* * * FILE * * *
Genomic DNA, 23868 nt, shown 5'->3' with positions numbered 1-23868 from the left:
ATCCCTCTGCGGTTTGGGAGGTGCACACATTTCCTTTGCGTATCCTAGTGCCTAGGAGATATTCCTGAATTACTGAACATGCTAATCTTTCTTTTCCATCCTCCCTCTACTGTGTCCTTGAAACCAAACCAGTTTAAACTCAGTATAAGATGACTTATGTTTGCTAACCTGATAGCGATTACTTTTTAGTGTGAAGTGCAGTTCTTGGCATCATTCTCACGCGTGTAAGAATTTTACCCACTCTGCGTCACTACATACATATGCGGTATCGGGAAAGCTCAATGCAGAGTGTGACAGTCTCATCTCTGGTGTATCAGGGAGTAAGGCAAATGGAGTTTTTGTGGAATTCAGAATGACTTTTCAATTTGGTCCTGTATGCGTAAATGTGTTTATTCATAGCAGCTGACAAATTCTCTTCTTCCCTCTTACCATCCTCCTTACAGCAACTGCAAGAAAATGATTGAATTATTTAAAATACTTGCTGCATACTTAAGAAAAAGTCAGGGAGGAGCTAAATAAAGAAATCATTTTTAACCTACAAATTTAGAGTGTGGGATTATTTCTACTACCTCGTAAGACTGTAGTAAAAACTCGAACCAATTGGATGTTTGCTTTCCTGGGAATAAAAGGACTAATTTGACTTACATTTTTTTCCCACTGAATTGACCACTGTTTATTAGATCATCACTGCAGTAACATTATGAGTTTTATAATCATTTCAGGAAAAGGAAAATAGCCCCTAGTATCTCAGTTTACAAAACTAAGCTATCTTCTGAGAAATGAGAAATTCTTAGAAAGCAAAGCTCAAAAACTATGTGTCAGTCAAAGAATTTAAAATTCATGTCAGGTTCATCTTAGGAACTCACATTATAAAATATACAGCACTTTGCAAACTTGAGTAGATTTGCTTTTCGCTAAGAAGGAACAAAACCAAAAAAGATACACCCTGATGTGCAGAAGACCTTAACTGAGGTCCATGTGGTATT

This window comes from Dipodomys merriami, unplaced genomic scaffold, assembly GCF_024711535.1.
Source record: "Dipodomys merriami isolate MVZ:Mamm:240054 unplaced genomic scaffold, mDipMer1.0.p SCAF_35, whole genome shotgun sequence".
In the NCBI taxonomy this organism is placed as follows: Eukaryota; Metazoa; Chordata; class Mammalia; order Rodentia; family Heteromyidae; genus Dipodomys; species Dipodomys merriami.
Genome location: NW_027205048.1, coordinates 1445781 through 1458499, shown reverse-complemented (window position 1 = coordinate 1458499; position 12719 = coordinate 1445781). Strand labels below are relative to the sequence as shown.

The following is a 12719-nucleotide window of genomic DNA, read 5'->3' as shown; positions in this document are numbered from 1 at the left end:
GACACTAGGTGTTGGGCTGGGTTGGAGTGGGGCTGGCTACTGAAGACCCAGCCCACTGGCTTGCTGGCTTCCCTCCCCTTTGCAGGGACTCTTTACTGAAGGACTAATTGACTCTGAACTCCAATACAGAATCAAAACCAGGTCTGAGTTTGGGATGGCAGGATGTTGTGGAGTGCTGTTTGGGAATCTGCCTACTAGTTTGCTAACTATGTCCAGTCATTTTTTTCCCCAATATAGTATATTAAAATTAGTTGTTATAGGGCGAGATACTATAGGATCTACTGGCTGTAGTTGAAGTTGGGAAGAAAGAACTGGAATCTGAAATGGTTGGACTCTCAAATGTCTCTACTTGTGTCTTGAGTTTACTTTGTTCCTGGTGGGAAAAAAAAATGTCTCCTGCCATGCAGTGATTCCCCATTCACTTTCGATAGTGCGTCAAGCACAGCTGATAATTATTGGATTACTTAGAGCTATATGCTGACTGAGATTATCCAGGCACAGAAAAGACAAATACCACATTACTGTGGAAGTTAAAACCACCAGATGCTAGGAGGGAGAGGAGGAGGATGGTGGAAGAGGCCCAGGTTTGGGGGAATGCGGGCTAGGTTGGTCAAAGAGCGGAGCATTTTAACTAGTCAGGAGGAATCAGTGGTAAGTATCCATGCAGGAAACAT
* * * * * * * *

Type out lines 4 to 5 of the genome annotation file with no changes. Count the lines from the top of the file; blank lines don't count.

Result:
Source record: "Dipodomys merriami isolate MVZ:Mamm:240054 unplaced genomic scaffold, mDipMer1.0.p SCAF_35, whole genome shotgun sequence".
In the NCBI taxonomy this organism is placed as follows: Eukaryota; Metazoa; Chordata; class Mammalia; order Rodentia; family Heteromyidae; genus Dipodomys; species Dipodomys merriami.